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Mass at relativistic speeds

  1. May 20, 2014 #1
    1. How do we know that objects mass increase as they approach the speed of light

    2. How did whoever figured this out do so
     
  2. jcsd
  3. May 20, 2014 #2

    xox

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    Mass doesn't "increase", total energy, [itex]E=\frac{m_0c^2}{\sqrt{1-(v/c)^2}}[/itex] is what increases.
    Mass, [itex]m_0[/itex], is invariant.

    Obsolete forms of relativity assume that "relativistic mass", [itex]m=\frac{m_0}{\sqrt{1-(v/c)^2}}[/itex], "increases". Modern interpretations have distanced themselves from the concept of "relativistic mass".
     
    Last edited: May 20, 2014
  4. May 20, 2014 #3

    phinds

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    Keep in mind, all motion is relative and you, right now as you are reading this, are traveling at various speeds up to almost the speed of light, depending on what frame of reference is used for the measurement. Do you feel any more massive?
     
  5. May 20, 2014 #4

    adjacent

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  6. May 20, 2014 #5

    atyy

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    You will still find "relativistic mass" as a concept in modern materials like Feynman lectures http://www.feynmanlectures.caltech.edu/I_toc.html or these notes at the US particle accelerator school http://uspas.fnal.gov/materials/09VU/VU_Fund.shtml [Broken].

    http://www.einstein-online.info/elementary/specialRT/emc is a quite readable presentation of experiments in which relativistic mass has to be taken into account.

    An early paper on the increase of mass with energy is Einstein's https://www.fourmilab.ch/etexts/einstein/E_mc2/www/.

    Because energy and relativistic mass are different names for the same quantity, "mass" in a relativistic context is nowadays most often taken to mean the rest mass or invariant mass.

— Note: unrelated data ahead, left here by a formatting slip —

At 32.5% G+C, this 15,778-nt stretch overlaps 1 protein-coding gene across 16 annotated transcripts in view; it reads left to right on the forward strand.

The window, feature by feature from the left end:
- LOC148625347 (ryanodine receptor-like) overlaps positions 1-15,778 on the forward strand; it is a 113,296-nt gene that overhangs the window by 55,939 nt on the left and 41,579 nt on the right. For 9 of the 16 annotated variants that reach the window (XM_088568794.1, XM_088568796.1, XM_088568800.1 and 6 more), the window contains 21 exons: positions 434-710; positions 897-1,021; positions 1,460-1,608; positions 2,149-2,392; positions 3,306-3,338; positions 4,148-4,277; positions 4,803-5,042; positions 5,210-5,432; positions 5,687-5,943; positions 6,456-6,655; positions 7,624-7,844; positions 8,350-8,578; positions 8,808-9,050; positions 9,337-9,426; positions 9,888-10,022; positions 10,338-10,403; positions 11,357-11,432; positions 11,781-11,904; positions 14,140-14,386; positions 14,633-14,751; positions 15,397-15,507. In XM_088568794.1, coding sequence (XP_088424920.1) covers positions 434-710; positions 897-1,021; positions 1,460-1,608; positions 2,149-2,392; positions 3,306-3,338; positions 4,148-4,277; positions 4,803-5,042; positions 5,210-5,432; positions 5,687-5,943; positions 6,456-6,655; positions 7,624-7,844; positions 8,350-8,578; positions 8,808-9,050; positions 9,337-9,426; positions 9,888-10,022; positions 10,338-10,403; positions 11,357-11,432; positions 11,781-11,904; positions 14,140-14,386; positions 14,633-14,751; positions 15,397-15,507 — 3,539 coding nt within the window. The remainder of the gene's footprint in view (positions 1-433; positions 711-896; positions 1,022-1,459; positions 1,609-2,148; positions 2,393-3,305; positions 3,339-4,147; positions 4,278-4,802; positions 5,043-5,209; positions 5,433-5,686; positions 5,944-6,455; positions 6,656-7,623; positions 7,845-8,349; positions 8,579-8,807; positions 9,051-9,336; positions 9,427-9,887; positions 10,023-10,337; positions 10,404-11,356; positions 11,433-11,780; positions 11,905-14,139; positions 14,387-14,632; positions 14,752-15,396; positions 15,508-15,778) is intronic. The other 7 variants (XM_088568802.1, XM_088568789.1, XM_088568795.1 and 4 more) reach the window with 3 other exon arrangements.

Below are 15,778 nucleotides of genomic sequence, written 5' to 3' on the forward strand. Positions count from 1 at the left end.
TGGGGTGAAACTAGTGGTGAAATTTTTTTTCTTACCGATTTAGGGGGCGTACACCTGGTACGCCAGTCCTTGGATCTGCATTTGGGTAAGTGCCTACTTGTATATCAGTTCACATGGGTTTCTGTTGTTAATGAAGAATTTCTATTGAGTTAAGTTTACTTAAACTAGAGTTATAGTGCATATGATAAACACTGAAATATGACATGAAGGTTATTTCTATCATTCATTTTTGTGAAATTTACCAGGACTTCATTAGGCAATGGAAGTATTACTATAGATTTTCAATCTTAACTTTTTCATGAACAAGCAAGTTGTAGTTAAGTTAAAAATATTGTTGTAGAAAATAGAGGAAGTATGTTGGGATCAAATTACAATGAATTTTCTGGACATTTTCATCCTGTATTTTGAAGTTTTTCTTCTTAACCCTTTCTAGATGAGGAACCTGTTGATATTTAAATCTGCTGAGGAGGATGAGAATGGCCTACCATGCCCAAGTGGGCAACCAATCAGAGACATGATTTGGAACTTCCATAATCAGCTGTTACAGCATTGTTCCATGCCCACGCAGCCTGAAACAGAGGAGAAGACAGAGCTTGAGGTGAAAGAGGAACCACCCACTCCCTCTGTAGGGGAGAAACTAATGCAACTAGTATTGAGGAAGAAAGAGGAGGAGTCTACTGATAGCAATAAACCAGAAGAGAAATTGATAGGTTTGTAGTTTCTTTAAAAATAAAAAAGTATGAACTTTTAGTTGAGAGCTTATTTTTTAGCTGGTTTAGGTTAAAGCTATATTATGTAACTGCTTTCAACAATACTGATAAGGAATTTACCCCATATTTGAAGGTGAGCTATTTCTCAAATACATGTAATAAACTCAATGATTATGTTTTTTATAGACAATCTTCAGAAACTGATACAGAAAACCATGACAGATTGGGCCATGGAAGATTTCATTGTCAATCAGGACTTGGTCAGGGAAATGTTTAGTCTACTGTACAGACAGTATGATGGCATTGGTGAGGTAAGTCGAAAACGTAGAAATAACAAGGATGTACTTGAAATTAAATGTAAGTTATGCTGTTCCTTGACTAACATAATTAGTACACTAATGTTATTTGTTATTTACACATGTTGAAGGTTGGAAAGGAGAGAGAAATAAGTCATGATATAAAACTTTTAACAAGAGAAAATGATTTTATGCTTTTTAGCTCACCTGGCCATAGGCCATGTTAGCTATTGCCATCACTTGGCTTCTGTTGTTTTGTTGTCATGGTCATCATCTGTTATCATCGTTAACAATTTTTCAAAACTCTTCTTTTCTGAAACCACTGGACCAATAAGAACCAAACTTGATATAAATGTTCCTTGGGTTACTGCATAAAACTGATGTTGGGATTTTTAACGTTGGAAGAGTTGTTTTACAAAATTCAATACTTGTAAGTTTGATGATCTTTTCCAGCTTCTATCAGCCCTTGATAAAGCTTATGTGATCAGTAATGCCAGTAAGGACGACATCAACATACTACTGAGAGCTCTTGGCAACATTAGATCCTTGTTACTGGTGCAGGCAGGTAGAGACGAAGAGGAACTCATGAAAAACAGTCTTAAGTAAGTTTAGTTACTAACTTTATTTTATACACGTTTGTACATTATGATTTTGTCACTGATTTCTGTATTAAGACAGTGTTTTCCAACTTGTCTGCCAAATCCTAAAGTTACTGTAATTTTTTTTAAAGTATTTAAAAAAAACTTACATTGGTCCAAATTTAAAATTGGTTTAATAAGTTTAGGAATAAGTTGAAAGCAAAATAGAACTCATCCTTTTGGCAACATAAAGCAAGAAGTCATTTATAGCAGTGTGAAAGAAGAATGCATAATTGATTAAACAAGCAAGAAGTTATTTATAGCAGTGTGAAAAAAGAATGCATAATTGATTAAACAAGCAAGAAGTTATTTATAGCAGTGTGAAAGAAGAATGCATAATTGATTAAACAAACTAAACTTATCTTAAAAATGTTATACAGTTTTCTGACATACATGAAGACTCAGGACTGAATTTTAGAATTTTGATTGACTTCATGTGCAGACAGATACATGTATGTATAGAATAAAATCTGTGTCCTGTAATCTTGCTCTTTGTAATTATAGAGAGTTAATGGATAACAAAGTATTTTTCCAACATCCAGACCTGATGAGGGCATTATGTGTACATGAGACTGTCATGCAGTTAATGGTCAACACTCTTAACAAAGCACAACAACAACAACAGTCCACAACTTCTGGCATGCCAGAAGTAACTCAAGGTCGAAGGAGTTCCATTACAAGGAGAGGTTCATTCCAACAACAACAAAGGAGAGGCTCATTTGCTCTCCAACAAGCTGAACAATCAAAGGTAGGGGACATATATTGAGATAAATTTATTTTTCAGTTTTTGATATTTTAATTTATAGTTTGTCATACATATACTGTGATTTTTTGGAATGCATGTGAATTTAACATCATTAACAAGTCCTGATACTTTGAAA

Last edited by a moderator: May 6, 2017
  7. May 20, 2014 #6

    phinds

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    "Count" in what sense? Yes, objects in the universe are receding from each other at greater than c. For example, objects at the edge of our observable universe are receding from us at about 3c, but no speeding tickets are issued because recession velocity is not the same as two objects moving relative to each other within a single inertial frame of reference, which is limited to c.

    Google "metric expansion" for more discussion.
     
  8. May 20, 2014 #7

    xox

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    Though I like Feynman Lectures on Physics, the above chapter on"Relativistic Mass" is downright awful. The page from the Max Plank institute is even worse. The above demonstrates that it can happen to the very best. :-)

    Yes, see post 2.
     
    Last edited: May 20, 2014
  9. May 20, 2014 #8

    jtbell

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    The Feynman lectures are 50 years old. Most or all introductory textbooks of that era probably still used "relativistic mass." The textbook for my sophomore-level intro modern physics course in the early 1970s did. It also claimed that the solution to the twin paradox requires general relativity.